Former Bosnian Serb leader Radovan Karadzic will go on trial at The Hague on Monday 26 October, the court says.
It is the second time in a week that the trial - originally due to start on 19 October - has been put back.
But Mr Karadzic's attempts to have the start delayed by 10 months have been rejected by the court.
Mr Karadzic is charged with 11 counts of war crimes and crimes against humanity, including genocide, dating back to the Bosnian war.
They include charges related to the 1995 massacre of about 8,000 men and boys at Srebrenica.
Mr Karadzic was arrested in Serbia and brought to the International Criminal Tribunal for the former Yugoslavia last year, after more than a decade in hiding.
The latest delay to the start date is to allow Mr Karadzic, who is defending himself, time to review new prosecution documents.
The court has called on the prosecution to present an updated indictment - or charge sheet - complete with prosecution notes, by 19 October.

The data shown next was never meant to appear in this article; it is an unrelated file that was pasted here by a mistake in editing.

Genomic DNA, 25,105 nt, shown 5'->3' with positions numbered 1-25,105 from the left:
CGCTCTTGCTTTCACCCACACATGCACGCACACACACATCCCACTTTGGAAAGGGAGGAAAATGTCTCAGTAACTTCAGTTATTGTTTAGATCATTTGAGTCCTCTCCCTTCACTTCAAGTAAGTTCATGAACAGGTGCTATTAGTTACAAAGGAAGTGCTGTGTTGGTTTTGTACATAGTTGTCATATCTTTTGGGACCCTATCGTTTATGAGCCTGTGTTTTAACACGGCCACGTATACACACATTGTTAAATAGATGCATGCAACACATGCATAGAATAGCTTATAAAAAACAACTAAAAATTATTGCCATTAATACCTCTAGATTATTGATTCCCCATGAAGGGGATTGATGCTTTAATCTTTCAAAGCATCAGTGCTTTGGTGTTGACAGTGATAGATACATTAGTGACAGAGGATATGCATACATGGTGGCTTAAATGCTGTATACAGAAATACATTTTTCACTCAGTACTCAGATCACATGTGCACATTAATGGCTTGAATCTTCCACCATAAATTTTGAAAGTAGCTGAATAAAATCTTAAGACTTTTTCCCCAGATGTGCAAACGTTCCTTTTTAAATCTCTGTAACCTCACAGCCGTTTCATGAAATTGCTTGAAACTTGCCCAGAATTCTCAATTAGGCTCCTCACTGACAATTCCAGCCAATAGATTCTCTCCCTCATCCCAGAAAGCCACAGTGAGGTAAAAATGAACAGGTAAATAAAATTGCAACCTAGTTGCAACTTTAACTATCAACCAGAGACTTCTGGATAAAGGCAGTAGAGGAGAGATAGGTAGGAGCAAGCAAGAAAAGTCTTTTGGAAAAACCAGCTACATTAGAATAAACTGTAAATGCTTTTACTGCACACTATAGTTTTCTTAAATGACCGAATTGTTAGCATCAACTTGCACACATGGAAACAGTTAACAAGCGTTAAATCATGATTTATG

The court has rejected Mr Karadzic's appeal that the case be dropped on the grounds that he was offered immunity from prosecution by former US mediator Richard Holbrooke in 1996 if he left public life.
Mr Holbrooke has repeatedly denied the claim.
The judges ruled on Tuesday: "Even if the alleged agreement were proved, it would not limit the jurisdiction of the tribunal, it would not otherwise be binding on the tribunal and it would not trigger the doctrine of abuse of process."